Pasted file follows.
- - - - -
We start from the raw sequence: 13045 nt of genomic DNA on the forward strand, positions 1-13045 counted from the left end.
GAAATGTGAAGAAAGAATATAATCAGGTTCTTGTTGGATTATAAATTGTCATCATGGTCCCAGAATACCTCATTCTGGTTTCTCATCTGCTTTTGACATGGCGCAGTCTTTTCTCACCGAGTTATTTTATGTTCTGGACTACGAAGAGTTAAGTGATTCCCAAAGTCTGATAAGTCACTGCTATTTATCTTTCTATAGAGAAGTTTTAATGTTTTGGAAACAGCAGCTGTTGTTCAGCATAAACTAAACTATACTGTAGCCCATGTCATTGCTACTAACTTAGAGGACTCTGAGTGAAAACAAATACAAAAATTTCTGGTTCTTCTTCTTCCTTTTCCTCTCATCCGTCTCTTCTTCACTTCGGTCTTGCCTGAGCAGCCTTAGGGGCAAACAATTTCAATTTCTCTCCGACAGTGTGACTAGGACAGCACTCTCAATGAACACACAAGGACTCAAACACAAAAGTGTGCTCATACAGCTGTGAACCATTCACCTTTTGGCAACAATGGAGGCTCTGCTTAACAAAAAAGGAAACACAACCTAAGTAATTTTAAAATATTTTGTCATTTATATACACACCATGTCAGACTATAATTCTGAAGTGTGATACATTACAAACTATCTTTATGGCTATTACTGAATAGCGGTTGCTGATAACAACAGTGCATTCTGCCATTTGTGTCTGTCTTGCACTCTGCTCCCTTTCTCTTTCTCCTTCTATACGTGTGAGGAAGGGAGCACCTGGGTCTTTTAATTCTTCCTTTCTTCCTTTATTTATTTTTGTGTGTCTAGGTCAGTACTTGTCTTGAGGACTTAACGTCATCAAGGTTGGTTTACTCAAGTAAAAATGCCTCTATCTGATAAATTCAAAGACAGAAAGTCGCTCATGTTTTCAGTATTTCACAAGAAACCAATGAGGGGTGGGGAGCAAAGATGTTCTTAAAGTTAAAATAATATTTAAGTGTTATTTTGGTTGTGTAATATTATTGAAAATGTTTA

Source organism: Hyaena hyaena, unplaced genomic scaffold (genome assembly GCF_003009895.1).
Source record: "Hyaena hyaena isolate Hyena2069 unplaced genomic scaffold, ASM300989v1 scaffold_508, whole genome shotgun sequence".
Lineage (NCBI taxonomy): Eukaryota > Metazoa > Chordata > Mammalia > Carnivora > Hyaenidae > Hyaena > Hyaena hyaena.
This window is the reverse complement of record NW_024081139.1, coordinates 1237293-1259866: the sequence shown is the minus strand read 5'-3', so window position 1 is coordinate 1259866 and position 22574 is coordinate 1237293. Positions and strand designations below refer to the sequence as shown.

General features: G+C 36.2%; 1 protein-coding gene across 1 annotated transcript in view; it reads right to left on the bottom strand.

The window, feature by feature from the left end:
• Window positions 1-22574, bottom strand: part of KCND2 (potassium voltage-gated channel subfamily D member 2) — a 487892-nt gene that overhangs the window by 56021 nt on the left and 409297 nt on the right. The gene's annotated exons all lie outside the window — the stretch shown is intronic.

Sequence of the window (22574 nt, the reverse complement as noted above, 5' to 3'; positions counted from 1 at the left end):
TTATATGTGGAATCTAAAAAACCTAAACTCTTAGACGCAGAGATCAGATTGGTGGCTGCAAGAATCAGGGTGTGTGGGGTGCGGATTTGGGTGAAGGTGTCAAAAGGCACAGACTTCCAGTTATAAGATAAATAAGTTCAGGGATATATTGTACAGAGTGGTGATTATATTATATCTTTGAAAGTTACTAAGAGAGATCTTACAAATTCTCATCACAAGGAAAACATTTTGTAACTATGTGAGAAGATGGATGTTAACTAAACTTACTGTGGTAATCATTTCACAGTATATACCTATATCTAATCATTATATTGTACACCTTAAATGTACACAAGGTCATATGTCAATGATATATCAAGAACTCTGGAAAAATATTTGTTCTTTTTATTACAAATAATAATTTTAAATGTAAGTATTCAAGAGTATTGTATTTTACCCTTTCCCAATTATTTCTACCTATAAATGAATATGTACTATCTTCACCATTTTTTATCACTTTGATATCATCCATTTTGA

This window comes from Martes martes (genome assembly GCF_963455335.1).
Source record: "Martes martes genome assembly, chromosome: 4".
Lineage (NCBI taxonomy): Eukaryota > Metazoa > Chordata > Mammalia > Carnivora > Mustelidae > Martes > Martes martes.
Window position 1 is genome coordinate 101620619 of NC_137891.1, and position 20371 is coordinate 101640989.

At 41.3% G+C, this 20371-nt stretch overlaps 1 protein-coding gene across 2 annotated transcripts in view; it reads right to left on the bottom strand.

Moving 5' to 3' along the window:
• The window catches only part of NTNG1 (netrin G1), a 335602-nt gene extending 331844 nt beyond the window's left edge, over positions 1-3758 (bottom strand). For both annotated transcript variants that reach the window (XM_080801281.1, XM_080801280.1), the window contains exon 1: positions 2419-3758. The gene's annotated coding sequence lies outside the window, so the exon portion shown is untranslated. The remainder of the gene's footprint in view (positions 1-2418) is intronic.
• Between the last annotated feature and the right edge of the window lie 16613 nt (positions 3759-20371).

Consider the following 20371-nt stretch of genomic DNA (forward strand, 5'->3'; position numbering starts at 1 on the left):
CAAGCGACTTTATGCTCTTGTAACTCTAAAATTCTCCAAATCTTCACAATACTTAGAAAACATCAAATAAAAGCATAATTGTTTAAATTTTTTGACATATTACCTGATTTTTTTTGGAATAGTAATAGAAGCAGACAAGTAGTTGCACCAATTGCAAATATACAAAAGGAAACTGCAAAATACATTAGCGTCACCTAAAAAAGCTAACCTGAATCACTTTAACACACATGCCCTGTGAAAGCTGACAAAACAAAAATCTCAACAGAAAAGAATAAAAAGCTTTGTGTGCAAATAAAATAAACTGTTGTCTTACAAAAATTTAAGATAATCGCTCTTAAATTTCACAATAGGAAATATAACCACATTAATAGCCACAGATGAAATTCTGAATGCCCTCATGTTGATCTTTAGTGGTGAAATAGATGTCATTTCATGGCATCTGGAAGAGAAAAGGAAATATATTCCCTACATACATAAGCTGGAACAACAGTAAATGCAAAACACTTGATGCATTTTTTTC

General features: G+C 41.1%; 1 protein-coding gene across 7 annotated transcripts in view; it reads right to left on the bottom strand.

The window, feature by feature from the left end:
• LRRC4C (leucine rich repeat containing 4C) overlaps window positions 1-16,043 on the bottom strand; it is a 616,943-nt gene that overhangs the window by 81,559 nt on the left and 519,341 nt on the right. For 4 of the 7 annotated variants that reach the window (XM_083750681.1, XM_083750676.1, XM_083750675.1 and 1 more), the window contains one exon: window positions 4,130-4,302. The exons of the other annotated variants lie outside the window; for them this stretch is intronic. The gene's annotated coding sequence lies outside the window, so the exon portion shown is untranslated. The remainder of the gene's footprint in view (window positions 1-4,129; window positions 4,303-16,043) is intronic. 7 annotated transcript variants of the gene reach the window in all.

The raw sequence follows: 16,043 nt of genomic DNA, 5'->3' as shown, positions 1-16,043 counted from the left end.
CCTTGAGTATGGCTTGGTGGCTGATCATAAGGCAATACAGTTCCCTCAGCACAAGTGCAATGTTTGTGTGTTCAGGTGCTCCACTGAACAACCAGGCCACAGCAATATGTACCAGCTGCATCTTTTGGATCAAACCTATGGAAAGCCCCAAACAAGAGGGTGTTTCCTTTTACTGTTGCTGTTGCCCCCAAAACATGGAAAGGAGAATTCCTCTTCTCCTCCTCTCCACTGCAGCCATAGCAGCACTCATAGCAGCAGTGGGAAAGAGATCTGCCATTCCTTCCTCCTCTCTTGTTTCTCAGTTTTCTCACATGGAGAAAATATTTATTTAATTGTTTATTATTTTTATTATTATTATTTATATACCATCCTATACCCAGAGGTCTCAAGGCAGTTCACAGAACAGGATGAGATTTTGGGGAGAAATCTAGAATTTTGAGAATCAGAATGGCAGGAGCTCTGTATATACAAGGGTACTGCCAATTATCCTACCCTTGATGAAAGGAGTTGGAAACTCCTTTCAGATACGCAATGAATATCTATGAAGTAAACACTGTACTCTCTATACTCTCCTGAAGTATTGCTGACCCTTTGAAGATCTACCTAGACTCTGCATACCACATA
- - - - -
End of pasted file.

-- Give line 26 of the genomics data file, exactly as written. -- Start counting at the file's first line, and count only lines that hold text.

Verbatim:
CCTTGAGTATGGCTTGGTGGCTGATCATAAGGCAATACAGTTCCCTCAGCACAAGTGCAATGTTTGTGTGTTCAGGTGCTCCACTGAACAACCAGGCCACAGCAATATGTACCAGCTGCATCTTTTGGATCAAACCTATGGAAAGCCCCAAACAAGAGGGTGTTTCCTTTTACTGTTGCTGTTGCCCCCAAAACATGGAAAGGAGAATTCCTCTTCTCCTCCTCTCCACTGCAGCCATAGCAGCACTCATAGCAGCAGTGGGAAAGAGATCTGCCATTCCTTCCTCCTCTCTTGTTTCTCAGTTTTCTCACATGGAGAAAATATTTATTTAATTGTTTATTATTTTTATTATTATTATTTATATACCATCCTATACCCAGAGGTCTCAAGGCAGTTCACAGAACAGGATGAGATTTTGGGGAGAAATCTAGAATTTTGAGAATCAGAATGGCAGGAGCTCTGTATATACAAGGGTACTGCCAATTATCCTACCCTTGATGAAAGGAGTTGGAAACTCCTTTCAGATACGCAATGAATATCTATGAAGTAAACACTGTACTCTCTATACTCTCCTGAAGTATTGCTGACCCTTTGAAGATCTACCTAGACTCTGCATACCACATA